Sleep had evolved to become a thing that could be kept to a minimum and the sixty hour days with well lit nights allowed the team to transport supplies to the same area where Carl and Gloria had seen the plants moving in a concerted effort to protect and to protect with anticipation. The entire team knew this must mean that the plant could anticipate danger and react accordingly. The members of the botany team were in hazmat suits that could withstand the spines and the odious repellant discharge. Only a skeleton crew stayed with the ship for security and potential rescue operations. The Captain brought up the rear. Possessing tactical knowledge from many conflicts he directed operations from there. He ordered the botanists to take a clipping from the vine and they brought out some shears and separated a section of the vine from the base. Nothing moved. The spines were from microscopic to large enough to pierce through a man’s leg from one side to the other. Toxins dripped from the tips and were serrated to prevent removal. Once penetrated the victim would have to push the spine through to the other side.

    “Botanists are boring, Gloria said, a plant that moves is about the most exciting thing that could happen to brighten their day.”

    Others on the team heard and laughed including the botanists. This team was grateful for humor and they all cared for each other. No one blamed Quentin for avoiding this plant as it was as nasty a piece of work as any of them had seen and they had seen a lot. It grew where it wanted to grow and all plants and animals retreated before it. The war of the roots must be something to see the botanists would say. It seemed to allow the other species to survive for some undetermined reason because it seemed fully capable of eliminating everything else.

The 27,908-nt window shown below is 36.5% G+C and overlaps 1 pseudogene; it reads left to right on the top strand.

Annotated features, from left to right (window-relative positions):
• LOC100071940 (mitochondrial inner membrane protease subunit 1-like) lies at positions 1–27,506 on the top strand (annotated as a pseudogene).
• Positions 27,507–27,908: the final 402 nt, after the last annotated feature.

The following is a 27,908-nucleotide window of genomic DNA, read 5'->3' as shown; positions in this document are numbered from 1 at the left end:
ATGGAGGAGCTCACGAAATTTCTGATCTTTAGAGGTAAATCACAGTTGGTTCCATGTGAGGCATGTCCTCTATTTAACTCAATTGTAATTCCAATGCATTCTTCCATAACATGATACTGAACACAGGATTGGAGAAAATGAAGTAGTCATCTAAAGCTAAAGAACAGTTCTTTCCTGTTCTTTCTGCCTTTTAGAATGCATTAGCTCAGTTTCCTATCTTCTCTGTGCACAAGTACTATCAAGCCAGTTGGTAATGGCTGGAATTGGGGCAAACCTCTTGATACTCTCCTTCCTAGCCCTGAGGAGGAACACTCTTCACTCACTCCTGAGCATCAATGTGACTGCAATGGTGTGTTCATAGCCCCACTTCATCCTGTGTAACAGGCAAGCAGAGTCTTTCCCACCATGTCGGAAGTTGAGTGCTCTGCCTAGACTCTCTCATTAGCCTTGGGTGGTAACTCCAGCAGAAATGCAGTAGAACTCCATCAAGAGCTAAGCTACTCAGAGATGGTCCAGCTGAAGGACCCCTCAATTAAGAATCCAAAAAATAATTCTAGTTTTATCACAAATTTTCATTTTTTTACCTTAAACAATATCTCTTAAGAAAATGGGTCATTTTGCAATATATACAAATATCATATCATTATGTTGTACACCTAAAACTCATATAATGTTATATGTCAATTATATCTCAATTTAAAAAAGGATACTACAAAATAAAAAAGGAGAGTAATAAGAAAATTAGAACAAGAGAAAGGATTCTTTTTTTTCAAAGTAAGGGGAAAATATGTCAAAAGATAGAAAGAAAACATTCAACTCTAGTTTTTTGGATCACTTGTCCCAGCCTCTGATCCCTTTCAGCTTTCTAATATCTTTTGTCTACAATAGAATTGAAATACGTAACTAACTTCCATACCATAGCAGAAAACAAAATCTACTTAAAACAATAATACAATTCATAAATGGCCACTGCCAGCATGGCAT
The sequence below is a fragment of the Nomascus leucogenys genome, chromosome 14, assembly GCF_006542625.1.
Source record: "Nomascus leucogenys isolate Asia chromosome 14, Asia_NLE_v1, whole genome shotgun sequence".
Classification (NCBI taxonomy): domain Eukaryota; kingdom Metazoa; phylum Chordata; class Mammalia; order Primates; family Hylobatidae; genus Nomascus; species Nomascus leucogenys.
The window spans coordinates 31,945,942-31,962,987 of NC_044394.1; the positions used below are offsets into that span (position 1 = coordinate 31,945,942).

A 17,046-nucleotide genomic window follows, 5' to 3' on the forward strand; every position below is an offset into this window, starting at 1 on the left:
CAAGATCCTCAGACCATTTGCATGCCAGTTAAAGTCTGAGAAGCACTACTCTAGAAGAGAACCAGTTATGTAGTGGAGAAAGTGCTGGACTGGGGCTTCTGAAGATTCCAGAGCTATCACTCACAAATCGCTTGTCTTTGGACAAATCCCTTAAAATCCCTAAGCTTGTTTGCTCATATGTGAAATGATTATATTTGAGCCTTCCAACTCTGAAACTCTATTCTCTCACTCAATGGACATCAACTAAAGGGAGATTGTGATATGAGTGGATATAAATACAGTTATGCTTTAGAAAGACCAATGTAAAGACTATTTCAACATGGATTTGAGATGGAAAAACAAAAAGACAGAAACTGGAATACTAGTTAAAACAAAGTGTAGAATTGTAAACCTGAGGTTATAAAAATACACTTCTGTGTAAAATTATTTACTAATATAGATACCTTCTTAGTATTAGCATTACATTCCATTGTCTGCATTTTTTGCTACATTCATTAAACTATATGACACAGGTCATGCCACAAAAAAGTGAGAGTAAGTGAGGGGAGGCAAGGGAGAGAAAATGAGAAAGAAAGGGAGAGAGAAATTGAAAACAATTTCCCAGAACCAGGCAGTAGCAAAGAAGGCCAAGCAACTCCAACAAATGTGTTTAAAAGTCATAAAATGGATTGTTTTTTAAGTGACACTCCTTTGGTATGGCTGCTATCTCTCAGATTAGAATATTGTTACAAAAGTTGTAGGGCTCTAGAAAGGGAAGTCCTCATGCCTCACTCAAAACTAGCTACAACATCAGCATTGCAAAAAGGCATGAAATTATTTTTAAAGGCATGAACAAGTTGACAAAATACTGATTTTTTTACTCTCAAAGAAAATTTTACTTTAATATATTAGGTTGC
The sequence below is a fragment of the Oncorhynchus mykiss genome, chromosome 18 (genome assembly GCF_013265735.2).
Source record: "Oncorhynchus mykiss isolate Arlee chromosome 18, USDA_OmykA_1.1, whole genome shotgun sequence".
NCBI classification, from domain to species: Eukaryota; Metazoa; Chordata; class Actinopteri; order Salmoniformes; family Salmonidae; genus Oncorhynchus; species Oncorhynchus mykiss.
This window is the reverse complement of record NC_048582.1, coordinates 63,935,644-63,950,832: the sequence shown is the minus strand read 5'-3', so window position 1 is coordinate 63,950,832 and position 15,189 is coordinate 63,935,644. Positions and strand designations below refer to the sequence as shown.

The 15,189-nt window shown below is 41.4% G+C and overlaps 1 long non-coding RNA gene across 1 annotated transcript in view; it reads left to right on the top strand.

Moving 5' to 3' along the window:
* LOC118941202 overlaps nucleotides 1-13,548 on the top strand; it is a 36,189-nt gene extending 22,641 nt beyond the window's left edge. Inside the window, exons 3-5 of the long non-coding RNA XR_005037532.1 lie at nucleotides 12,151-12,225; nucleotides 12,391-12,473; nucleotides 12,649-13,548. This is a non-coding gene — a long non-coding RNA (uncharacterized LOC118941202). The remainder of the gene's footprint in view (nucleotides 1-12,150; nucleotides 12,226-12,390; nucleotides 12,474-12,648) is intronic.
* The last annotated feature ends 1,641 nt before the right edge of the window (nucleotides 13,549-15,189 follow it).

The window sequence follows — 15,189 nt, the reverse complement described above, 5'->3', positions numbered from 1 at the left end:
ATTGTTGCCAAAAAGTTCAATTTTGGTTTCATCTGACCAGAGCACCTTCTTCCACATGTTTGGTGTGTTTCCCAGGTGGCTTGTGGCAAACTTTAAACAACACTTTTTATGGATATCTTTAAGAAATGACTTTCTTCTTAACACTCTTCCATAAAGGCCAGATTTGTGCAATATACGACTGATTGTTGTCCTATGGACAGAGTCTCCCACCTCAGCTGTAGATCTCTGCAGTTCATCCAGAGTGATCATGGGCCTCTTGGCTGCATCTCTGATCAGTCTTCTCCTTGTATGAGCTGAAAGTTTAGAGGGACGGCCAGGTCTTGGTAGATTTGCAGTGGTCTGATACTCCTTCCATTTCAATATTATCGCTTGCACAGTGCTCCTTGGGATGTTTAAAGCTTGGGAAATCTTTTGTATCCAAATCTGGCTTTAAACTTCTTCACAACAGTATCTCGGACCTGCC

“Ok, I want a piece of melon over here after you detoxify it, the captain ordered, burn a path though the vines to a melon and bring it to the side .”

   The botanists walked a hundred yards downwind along the perimeter of the melon patch and began to follow the order but as soon as Quentin drew his laser pistol to create a path something happened so fast the eye could not follow it but when it slowed down the botanists were disarmed and a group of robots camouflaged to resemble vines had put themselves between the botanists and the melons. The team in the land transporters charged to protect the botanists but a hundred more robots rose from the patch to intercept them and the rest of the team who were on foot. They were helpless and knew it. Radio signals to the ship caused it to quickly leave the surface and hover many thousands of feet above the away team, weapons at the ready The away team formed a circle facing outward and the Capt. Inwardly calculated the odds of survival if he ordered an attack from the ship. The robots looked skyward occasionally as if they knew the ship was there. The Captain held firm and waited to judge his next move. His eyes went to the anthropologists for suggestions for the first time in all these years because this was the first contact with what appeared to be signs of intelligent life. This was what Carl and Gloria had been chosen for. No words were spoken between them they both walked forward to meet the robots. The robots were twelve to fifteen feet tall, covered with camouflage thorns head to toe and worked smoothly and quietly with no speech. The flash of light must have been from their shiny metallic eyes. They were bipedal and except for the vine look they resembled robots used for heavy construction and mining work on earth. Gloria noted they were coordinated either by communicating silently among themselves or by remote control. The anthropologists approached unafraid knowing if the robots had wanted them dead it would already be done. They held out their open hands in a universal gesture that showed they were unarmed.